My August view: Faena Hotel Miami Beach, Florida

Claudia Winkleman dragged us out of bed at 5am to walk 10km for charity. And I’m so glad she did!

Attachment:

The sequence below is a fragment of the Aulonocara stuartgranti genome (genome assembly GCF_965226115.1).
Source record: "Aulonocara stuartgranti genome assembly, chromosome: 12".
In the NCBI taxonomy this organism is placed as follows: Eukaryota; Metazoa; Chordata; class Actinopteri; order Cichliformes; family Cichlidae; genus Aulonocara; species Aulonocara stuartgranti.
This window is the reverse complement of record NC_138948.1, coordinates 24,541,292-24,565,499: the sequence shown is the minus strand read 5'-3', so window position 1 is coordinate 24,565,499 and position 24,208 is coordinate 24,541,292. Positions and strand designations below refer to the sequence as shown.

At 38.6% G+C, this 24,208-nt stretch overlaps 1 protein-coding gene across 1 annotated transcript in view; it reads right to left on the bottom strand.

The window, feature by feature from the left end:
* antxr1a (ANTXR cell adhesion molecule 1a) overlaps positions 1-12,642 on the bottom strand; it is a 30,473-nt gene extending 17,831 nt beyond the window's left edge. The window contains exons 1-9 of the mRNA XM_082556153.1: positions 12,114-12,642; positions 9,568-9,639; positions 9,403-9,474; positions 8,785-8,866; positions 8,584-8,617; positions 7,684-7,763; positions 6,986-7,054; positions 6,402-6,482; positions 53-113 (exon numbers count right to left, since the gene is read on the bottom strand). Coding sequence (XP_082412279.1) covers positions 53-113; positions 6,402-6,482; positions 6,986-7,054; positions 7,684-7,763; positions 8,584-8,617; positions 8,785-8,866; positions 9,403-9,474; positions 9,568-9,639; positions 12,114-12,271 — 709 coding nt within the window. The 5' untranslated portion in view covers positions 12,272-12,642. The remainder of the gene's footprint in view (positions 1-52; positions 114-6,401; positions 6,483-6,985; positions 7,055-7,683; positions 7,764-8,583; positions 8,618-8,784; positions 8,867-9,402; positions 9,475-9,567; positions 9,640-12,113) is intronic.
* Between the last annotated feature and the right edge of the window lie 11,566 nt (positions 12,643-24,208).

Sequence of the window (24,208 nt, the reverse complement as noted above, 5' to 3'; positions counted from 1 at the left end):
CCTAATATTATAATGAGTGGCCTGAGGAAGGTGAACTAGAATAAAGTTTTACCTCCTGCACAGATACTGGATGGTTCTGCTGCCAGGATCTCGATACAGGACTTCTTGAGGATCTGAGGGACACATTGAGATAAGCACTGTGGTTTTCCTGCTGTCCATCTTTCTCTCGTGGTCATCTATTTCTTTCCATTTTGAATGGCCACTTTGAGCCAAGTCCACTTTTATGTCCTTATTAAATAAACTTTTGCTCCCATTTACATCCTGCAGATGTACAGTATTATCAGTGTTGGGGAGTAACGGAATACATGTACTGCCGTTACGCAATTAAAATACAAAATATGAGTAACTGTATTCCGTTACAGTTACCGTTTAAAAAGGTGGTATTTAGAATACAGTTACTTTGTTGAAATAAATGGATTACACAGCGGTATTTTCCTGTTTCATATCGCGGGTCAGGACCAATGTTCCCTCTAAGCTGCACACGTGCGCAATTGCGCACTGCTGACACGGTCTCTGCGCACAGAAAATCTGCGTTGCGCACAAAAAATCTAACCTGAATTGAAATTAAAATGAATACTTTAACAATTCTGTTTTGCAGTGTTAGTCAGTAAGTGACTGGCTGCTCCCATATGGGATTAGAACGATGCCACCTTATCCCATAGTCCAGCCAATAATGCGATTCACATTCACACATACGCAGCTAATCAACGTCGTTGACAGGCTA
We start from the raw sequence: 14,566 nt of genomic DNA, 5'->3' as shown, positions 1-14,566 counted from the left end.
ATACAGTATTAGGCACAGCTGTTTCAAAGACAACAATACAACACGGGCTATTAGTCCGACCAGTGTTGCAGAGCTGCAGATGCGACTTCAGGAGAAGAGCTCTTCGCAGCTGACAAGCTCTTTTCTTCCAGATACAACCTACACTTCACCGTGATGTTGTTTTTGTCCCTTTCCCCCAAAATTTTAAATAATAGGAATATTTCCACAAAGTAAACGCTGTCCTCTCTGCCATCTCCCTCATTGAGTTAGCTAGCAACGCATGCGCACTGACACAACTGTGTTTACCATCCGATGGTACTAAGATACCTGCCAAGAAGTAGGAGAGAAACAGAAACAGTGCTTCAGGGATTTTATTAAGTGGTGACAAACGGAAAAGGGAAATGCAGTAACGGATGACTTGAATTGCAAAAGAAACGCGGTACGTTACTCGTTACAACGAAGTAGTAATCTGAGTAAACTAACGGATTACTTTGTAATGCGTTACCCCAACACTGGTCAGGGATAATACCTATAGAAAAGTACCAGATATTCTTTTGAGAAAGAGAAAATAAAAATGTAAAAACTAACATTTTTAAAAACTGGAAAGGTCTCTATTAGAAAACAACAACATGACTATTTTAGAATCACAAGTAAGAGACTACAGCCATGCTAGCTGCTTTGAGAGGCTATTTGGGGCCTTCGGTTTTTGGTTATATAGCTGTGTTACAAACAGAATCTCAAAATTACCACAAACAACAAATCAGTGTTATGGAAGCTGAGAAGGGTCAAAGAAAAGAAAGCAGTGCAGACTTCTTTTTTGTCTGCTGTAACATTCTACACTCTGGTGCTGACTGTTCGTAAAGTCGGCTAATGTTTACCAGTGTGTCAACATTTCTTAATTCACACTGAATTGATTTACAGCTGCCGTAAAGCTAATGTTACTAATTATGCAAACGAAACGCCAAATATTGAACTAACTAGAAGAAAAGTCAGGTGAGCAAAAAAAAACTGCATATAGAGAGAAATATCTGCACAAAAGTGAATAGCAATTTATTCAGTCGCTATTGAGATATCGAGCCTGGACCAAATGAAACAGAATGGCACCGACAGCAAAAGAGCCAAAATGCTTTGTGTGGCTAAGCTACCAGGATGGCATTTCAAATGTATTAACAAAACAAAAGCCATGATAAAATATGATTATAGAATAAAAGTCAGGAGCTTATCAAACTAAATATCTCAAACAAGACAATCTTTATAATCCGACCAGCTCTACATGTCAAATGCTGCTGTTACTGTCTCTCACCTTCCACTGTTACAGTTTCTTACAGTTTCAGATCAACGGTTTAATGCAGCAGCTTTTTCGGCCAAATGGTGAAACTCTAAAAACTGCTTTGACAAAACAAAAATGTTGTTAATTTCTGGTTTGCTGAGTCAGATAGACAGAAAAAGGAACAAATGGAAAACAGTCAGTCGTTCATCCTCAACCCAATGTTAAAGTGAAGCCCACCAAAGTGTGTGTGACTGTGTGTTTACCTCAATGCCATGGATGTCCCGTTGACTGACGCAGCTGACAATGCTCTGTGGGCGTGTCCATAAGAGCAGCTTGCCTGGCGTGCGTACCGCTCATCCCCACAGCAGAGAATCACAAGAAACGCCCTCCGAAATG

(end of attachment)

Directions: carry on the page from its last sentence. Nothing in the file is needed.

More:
Jo Elvin, Editor-In-Chief contact me at: editor@glamourmagazine.co.uk

FOLLOW ME ON TWITTER AT TWITTER.COM/JO_ELVIN AND INSTAGRAM @JOELVINGLAMOUR TWEET US AT @GLAMOURMAGUK